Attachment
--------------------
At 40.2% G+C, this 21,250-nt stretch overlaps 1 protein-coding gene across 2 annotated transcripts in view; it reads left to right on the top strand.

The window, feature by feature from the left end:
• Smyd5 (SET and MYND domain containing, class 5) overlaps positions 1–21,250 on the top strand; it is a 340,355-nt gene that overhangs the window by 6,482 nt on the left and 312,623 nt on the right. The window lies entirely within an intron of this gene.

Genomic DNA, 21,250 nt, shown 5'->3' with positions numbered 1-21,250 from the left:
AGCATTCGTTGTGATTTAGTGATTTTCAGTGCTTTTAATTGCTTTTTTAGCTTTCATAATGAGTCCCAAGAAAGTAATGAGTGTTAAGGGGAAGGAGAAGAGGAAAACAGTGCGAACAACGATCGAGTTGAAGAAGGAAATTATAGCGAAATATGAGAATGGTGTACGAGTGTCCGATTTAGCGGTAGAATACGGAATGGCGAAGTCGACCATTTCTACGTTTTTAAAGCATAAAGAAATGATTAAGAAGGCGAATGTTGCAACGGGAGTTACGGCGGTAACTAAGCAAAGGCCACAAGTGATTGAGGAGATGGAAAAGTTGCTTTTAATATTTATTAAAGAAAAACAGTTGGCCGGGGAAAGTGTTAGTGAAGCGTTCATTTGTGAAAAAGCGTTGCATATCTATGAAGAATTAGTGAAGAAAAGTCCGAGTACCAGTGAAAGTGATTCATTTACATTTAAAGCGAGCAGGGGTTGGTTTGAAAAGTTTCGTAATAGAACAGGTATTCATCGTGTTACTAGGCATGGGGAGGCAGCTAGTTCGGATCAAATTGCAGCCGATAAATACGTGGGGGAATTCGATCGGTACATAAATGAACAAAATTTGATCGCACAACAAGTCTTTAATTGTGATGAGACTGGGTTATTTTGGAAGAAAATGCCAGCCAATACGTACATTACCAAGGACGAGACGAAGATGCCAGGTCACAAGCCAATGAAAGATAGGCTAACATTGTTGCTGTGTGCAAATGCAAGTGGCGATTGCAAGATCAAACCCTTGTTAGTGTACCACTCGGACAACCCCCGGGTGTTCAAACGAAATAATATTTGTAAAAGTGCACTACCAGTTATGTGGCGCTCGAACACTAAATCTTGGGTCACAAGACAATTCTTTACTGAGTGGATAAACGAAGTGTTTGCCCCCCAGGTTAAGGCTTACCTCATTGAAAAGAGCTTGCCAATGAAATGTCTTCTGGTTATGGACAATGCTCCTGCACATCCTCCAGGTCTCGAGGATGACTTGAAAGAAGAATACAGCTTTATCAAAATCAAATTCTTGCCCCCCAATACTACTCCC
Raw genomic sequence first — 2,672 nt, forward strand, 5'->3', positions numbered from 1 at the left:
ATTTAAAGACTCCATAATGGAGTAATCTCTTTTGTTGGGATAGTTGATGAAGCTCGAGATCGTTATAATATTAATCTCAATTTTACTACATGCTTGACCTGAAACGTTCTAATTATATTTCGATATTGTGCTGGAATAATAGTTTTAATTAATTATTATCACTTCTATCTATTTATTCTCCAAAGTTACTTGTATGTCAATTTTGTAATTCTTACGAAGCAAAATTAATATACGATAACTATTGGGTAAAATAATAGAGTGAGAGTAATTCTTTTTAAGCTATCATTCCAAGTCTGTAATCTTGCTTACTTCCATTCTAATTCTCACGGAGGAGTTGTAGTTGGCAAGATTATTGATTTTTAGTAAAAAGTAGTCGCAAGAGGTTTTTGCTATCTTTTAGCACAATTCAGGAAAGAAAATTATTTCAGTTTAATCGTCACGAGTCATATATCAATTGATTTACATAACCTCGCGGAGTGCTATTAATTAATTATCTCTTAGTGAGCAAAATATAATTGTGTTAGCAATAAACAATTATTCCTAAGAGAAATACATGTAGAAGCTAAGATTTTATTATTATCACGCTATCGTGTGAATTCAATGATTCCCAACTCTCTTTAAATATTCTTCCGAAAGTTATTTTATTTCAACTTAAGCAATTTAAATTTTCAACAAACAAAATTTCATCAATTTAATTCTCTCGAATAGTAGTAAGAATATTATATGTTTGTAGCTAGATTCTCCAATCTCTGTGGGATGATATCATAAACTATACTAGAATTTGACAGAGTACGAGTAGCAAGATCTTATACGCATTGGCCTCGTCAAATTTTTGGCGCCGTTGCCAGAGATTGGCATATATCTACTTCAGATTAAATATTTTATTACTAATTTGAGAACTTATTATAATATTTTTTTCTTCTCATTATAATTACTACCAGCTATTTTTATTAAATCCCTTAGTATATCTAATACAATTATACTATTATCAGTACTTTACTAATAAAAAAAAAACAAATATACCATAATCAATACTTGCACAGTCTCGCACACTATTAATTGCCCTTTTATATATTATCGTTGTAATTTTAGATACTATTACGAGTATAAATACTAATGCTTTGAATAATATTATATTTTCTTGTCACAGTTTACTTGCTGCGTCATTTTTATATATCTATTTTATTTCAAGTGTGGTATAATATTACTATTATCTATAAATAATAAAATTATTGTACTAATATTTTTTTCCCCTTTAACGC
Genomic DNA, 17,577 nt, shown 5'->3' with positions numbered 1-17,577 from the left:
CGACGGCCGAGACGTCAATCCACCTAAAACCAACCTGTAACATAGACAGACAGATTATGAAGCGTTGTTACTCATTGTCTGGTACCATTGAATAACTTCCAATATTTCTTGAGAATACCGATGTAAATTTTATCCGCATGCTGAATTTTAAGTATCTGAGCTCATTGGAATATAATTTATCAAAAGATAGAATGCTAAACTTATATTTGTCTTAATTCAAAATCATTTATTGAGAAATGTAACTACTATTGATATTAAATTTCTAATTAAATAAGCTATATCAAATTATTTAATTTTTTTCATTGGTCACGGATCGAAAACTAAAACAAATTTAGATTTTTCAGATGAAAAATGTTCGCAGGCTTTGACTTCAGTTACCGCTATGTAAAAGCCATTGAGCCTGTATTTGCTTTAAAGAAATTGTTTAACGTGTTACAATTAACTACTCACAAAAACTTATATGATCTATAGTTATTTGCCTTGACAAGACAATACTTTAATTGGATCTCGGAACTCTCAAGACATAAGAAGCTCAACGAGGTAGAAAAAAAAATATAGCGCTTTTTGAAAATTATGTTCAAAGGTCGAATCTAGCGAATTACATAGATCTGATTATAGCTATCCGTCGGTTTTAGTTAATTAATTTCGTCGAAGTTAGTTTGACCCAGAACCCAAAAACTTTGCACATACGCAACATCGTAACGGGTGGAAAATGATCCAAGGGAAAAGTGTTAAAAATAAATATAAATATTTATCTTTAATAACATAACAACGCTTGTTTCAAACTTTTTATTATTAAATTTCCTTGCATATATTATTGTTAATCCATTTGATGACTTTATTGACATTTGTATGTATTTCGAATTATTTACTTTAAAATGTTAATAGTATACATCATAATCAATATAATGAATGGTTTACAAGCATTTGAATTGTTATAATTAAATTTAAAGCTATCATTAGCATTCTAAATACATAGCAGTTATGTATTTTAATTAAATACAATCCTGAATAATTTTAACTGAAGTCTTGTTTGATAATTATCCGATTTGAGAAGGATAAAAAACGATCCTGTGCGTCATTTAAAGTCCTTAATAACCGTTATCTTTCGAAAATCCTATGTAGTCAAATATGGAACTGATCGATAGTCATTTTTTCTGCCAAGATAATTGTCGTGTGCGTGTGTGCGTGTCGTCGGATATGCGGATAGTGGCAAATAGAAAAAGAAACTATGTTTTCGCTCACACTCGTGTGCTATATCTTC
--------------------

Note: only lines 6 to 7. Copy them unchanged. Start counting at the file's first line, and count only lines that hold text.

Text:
Raw genomic sequence first — 2,672 nt, forward strand, 5'->3', positions numbered from 1 at the left:
ATTTAAAGACTCCATAATGGAGTAATCTCTTTTGTTGGGATAGTTGATGAAGCTCGAGATCGTTATAATATTAATCTCAATTTTACTACATGCTTGACCTGAAACGTTCTAATTATATTTCGATATTGTGCTGGAATAATAGTTTTAATTAATTATTATCACTTCTATCTATTTATTCTCCAAAGTTACTTGTATGTCAATTTTGTAATTCTTACGAAGCAAAATTAATATACGATAACTATTGGGTAAAATAATAGAGTGAGAGTAATTCTTTTTAAGCTATCATTCCAAGTCTGTAATCTTGCTTACTTCCATTCTAATTCTCACGGAGGAGTTGTAGTTGGCAAGATTATTGATTTTTAGTAAAAAGTAGTCGCAAGAGGTTTTTGCTATCTTTTAGCACAATTCAGGAAAGAAAATTATTTCAGTTTAATCGTCACGAGTCATATATCAATTGATTTACATAACCTCGCGGAGTGCTATTAATTAATTATCTCTTAGTGAGCAAAATATAATTGTGTTAGCAATAAACAATTATTCCTAAGAGAAATACATGTAGAAGCTAAGATTTTATTATTATCACGCTATCGTGTGAATTCAATGATTCCCAACTCTCTTTAAATATTCTTCCGAAAGTTATTTTATTTCAACTTAAGCAATTTAAATTTTCAACAAACAAAATTTCATCAATTTAATTCTCTCGAATAGTAGTAAGAATATTATATGTTTGTAGCTAGATTCTCCAATCTCTGTGGGATGATATCATAAACTATACTAGAATTTGACAGAGTACGAGTAGCAAGATCTTATACGCATTGGCCTCGTCAAATTTTTGGCGCCGTTGCCAGAGATTGGCATATATCTACTTCAGATTAAATATTTTATTACTAATTTGAGAACTTATTATAATATTTTTTTCTTCTCATTATAATTACTACCAGCTATTTTTATTAAATCCCTTAGTATATCTAATACAATTATACTATTATCAGTACTTTACTAATAAAAAAAAAACAAATATACCATAATCAATACTTGCACAGTCTCGCACACTATTAATTGCCCTTTTATATATTATCGTTGTAATTTTAGATACTATTACGAGTATAAATACTAATGCTTTGAATAATATTATATTTTCTTGTCACAGTTTACTTGCTGCGTCATTTTTATATATCTATTTTATTTCAAGTGTGGTATAATATTACTATTATCTATAAATAATAAAATTATTGTACTAATATTTTTTTCCCCTTTAACGC